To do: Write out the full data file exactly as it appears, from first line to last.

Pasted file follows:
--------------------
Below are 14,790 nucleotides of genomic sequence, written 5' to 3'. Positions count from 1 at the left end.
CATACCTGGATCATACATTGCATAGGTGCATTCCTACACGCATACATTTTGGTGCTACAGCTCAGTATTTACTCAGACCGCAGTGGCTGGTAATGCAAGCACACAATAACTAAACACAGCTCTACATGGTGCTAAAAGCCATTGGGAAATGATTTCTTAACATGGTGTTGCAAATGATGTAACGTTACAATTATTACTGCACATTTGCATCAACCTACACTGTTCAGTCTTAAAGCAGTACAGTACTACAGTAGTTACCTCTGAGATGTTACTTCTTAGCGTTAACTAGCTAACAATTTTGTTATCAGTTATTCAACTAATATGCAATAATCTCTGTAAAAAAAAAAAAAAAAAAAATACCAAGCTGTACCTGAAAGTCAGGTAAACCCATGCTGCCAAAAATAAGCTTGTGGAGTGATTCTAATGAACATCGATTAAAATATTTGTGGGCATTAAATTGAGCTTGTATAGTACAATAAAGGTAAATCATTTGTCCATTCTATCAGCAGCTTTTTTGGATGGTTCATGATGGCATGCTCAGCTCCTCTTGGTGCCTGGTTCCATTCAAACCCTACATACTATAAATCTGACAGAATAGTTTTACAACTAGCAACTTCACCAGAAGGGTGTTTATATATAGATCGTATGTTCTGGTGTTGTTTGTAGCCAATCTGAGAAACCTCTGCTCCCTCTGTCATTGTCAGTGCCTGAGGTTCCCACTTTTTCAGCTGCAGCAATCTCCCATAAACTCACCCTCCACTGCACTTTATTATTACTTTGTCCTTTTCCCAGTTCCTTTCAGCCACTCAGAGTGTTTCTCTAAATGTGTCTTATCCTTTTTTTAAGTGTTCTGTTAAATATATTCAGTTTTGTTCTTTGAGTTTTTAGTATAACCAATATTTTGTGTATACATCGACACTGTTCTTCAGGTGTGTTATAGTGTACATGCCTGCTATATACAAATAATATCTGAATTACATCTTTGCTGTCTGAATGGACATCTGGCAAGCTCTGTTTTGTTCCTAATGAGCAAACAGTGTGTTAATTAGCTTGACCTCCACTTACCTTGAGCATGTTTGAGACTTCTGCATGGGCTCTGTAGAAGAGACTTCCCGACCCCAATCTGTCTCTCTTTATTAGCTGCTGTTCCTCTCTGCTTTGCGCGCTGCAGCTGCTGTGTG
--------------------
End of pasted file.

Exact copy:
Below are 14,790 nucleotides of genomic sequence, written 5' to 3'. Positions count from 1 at the left end.
CATACCTGGATCATACATTGCATAGGTGCATTCCTACACGCATACATTTTGGTGCTACAGCTCAGTATTTACTCAGACCGCAGTGGCTGGTAATGCAAGCACACAATAACTAAACACAGCTCTACATGGTGCTAAAAGCCATTGGGAAATGATTTCTTAACATGGTGTTGCAAATGATGTAACGTTACAATTATTACTGCACATTTGCATCAACCTACACTGTTCAGTCTTAAAGCAGTACAGTACTACAGTAGTTACCTCTGAGATGTTACTTCTTAGCGTTAACTAGCTAACAATTTTGTTATCAGTTATTCAACTAATATGCAATAATCTCTGTAAAAAAAAAAAAAAAAAAAATACCAAGCTGTACCTGAAAGTCAGGTAAACCCATGCTGCCAAAAATAAGCTTGTGGAGTGATTCTAATGAACATCGATTAAAATATTTGTGGGCATTAAATTGAGCTTGTATAGTACAATAAAGGTAAATCATTTGTCCATTCTATCAGCAGCTTTTTTGGATGGTTCATGATGGCATGCTCAGCTCCTCTTGGTGCCTGGTTCCATTCAAACCCTACATACTATAAATCTGACAGAATAGTTTTACAACTAGCAACTTCACCAGAAGGGTGTTTATATATAGATCGTATGTTCTGGTGTTGTTTGTAGCCAATCTGAGAAACCTCTGCTCCCTCTGTCATTGTCAGTGCCTGAGGTTCCCACTTTTTCAGCTGCAGCAATCTCCCATAAACTCACCCTCCACTGCACTTTATTATTACTTTGTCCTTTTCCCAGTTCCTTTCAGCCACTCAGAGTGTTTCTCTAAATGTGTCTTATCCTTTTTTTAAGTGTTCTGTTAAATATATTCAGTTTTGTTCTTTGAGTTTTTAGTATAACCAATATTTTGTGTATACATCGACACTGTTCTTCAGGTGTGTTATAGTGTACATGCCTGCTATATACAAATAATATCTGAATTACATCTTTGCTGTCTGAATGGACATCTGGCAAGCTCTGTTTTGTTCCTAATGAGCAAACAGTGTGTTAATTAGCTTGACCTCCACTTACCTTGAGCATGTTTGAGACTTCTGCATGGGCTCTGTAGAAGAGACTTCCCGACCCCAATCTGTCTCTCTTTATTAGCTGCTGTTCCTCTCTGCTTTGCGCGCTGCAGCTGCTGTGTG